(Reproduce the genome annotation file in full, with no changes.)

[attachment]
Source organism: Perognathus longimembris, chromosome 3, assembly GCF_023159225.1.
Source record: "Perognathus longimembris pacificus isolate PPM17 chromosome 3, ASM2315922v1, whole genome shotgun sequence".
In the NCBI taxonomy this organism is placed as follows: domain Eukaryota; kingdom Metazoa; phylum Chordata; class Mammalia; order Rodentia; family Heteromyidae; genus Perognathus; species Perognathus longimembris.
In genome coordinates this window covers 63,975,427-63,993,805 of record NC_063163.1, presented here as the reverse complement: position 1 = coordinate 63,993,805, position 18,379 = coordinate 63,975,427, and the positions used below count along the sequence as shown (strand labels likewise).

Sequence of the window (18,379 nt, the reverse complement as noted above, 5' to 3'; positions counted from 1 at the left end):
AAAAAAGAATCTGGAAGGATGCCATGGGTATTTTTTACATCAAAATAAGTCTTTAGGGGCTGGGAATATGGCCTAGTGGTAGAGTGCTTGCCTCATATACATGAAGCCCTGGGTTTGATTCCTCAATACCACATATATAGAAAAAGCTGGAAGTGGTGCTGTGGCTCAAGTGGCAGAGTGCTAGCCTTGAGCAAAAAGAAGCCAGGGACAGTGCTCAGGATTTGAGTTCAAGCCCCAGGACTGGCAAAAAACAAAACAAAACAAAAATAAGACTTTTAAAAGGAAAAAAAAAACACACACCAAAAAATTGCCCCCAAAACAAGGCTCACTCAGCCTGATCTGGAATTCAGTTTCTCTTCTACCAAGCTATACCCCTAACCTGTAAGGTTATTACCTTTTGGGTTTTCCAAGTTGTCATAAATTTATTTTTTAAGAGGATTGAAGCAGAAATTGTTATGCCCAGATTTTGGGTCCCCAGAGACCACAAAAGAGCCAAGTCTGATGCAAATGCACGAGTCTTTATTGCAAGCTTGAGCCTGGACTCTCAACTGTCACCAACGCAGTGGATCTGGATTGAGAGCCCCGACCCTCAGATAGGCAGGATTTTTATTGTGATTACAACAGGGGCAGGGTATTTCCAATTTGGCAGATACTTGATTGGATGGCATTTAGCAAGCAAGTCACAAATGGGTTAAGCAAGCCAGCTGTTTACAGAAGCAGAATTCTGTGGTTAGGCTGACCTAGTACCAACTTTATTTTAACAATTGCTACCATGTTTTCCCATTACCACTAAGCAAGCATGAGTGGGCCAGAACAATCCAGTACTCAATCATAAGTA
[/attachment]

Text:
Source organism: Perognathus longimembris, chromosome 3, assembly GCF_023159225.1.
Source record: "Perognathus longimembris pacificus isolate PPM17 chromosome 3, ASM2315922v1, whole genome shotgun sequence".
In the NCBI taxonomy this organism is placed as follows: domain Eukaryota; kingdom Metazoa; phylum Chordata; class Mammalia; order Rodentia; family Heteromyidae; genus Perognathus; species Perognathus longimembris.
In genome coordinates this window covers 63,975,427-63,993,805 of record NC_063163.1, presented here as the reverse complement: position 1 = coordinate 63,993,805, position 18,379 = coordinate 63,975,427, and the positions used below count along the sequence as shown (strand labels likewise).

Sequence of the window (18,379 nt, the reverse complement as noted above, 5' to 3'; positions counted from 1 at the left end):
AAAAAAGAATCTGGAAGGATGCCATGGGTATTTTTTACATCAAAATAAGTCTTTAGGGGCTGGGAATATGGCCTAGTGGTAGAGTGCTTGCCTCATATACATGAAGCCCTGGGTTTGATTCCTCAATACCACATATATAGAAAAAGCTGGAAGTGGTGCTGTGGCTCAAGTGGCAGAGTGCTAGCCTTGAGCAAAAAGAAGCCAGGGACAGTGCTCAGGATTTGAGTTCAAGCCCCAGGACTGGCAAAAAACAAAACAAAACAAAAATAAGACTTTTAAAAGGAAAAAAAAAACACACACCAAAAAATTGCCCCCAAAACAAGGCTCACTCAGCCTGATCTGGAATTCAGTTTCTCTTCTACCAAGCTATACCCCTAACCTGTAAGGTTATTACCTTTTGGGTTTTCCAAGTTGTCATAAATTTATTTTTTAAGAGGATTGAAGCAGAAATTGTTATGCCCAGATTTTGGGTCCCCAGAGACCACAAAAGAGCCAAGTCTGATGCAAATGCACGAGTCTTTATTGCAAGCTTGAGCCTGGACTCTCAACTGTCACCAACGCAGTGGATCTGGATTGAGAGCCCCGACCCTCAGATAGGCAGGATTTTTATTGTGATTACAACAGGGGCAGGGTATTTCCAATTTGGCAGATACTTGATTGGATGGCATTTAGCAAGCAAGTCACAAATGGGTTAAGCAAGCCAGCTGTTTACAGAAGCAGAATTCTGTGGTTAGGCTGACCTAGTACCAACTTTATTTTAACAATTGCTACCATGTTTTCCCATTACCACTAAGCAAGCATGAGTGGGCCAGAACAATCCAGTACTCAATCATAAGTA